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Rants & Raves Index
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Too Short or Too Long...?
Bob WHO?

What’s With the Bob Job?

Seems we’re in a trendy time for motorcycles. When I started damn near ten years ago, there just weren’t a lot of folks who gave a damn about long, stripped out bikes. I remembered them from my childhood and decided that a site dedicated to the art of the Chopper would just be a very cool place to have on the web. So I started pasting together HTML and snapping photos and gathering materials where and when I could. Keep in mind – mine is a labor of love: no corporate backing, no print magazine, no ad sales force and (more recently) no show on cable.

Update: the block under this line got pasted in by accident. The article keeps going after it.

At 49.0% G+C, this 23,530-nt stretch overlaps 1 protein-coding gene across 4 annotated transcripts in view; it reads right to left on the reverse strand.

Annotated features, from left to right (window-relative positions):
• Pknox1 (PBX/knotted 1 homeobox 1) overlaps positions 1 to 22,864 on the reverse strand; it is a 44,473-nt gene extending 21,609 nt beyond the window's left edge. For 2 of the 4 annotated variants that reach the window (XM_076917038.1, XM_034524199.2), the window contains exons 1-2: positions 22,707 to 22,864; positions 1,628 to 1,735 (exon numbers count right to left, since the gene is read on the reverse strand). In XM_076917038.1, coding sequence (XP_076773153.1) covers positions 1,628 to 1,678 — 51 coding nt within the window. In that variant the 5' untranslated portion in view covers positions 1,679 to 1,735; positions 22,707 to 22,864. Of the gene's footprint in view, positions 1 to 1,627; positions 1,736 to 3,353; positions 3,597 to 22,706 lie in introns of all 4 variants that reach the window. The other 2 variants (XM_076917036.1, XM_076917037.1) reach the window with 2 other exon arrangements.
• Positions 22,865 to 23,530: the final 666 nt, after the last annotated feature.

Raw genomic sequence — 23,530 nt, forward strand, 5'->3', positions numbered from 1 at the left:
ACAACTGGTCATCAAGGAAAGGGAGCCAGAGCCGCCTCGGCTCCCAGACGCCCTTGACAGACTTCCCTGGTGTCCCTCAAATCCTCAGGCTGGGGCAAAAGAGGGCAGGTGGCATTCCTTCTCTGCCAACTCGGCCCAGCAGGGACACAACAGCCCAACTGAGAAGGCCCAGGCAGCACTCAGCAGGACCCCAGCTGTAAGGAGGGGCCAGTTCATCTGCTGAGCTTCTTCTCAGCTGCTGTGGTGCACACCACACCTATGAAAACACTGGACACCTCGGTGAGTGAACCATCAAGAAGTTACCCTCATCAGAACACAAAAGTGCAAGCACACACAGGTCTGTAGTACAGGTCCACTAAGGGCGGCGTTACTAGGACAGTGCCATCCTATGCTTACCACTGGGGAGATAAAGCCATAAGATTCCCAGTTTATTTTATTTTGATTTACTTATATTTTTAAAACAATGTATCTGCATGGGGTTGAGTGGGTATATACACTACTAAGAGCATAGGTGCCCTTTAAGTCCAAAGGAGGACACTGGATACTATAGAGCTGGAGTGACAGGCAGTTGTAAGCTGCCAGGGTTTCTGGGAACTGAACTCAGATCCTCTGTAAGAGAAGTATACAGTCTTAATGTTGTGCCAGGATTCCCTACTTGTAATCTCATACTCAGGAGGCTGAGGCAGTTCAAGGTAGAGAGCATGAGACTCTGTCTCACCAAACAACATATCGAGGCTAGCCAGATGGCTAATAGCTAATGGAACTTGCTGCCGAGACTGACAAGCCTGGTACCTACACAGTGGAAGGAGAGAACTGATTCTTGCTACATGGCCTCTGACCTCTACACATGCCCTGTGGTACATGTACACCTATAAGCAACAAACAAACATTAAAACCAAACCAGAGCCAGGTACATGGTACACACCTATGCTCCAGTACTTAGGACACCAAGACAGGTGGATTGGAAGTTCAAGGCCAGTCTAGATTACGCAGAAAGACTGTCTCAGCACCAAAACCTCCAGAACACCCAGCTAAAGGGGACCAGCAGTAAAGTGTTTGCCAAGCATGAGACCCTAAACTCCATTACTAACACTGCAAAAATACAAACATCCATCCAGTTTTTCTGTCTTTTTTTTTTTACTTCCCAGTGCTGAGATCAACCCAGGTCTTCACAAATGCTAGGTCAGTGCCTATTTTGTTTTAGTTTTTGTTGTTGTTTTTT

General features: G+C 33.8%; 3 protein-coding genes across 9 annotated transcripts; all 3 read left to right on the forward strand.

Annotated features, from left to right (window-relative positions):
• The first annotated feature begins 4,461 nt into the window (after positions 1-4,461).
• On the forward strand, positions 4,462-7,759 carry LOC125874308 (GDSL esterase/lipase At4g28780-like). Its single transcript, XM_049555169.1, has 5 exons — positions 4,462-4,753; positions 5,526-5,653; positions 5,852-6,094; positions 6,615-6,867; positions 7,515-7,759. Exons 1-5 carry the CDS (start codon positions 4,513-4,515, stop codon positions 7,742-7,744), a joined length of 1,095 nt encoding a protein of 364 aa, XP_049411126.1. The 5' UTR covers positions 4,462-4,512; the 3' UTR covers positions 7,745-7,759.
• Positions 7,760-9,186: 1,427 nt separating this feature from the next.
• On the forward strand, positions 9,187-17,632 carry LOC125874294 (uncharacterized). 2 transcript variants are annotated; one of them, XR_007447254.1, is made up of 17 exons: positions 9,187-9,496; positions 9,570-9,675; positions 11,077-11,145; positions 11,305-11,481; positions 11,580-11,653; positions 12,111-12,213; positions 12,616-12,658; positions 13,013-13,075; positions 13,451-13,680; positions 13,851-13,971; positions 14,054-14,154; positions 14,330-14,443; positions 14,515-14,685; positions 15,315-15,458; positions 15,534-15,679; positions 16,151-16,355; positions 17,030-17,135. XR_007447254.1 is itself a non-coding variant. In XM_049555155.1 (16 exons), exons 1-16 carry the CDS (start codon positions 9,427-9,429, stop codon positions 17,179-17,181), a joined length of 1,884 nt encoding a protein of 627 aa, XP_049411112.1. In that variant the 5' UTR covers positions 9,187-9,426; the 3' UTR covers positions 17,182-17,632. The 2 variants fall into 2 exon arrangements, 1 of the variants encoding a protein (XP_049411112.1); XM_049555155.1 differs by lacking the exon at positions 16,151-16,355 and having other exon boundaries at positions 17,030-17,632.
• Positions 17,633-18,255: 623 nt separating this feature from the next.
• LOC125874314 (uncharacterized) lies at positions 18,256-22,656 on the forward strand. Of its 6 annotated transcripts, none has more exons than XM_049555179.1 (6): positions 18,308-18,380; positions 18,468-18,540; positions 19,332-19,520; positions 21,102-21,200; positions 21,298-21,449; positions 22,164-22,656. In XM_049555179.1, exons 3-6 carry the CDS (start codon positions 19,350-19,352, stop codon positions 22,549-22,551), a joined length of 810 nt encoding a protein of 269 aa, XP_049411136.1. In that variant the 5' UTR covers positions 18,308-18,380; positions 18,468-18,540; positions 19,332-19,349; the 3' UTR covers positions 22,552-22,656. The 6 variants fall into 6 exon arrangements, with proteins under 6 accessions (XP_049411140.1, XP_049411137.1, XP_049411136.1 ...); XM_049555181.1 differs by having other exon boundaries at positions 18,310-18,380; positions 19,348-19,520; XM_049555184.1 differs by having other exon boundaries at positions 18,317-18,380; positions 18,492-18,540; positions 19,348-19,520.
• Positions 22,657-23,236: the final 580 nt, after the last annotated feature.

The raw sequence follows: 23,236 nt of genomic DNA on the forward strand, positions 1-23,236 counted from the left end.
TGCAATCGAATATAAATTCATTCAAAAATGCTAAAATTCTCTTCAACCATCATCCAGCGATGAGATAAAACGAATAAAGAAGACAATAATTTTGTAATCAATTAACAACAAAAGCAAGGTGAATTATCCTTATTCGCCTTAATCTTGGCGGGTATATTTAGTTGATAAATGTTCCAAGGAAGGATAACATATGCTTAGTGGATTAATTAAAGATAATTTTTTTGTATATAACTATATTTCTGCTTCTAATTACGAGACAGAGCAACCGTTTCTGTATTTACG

Well, the rest seems to be some kinda bizarre history lesson. I was contacted many years ago to help promote a new show featuring the then-unknown Jesse James by the good promotions folks at the Discovery channel. They didn’t offer me any money, they just wanted me to run an ad for a show called Motorcycle Mania (I think) because they thought it would be something I was interested in – and I was. I ran the ad, the first show hit the air (Remember? This was the one where Jesse goes to the meeting with the local business leaders and cops and then heads off to Sturgis or something). Long story even longer – “choppers” became the buzzword in an otherwise sedated motorcycle world.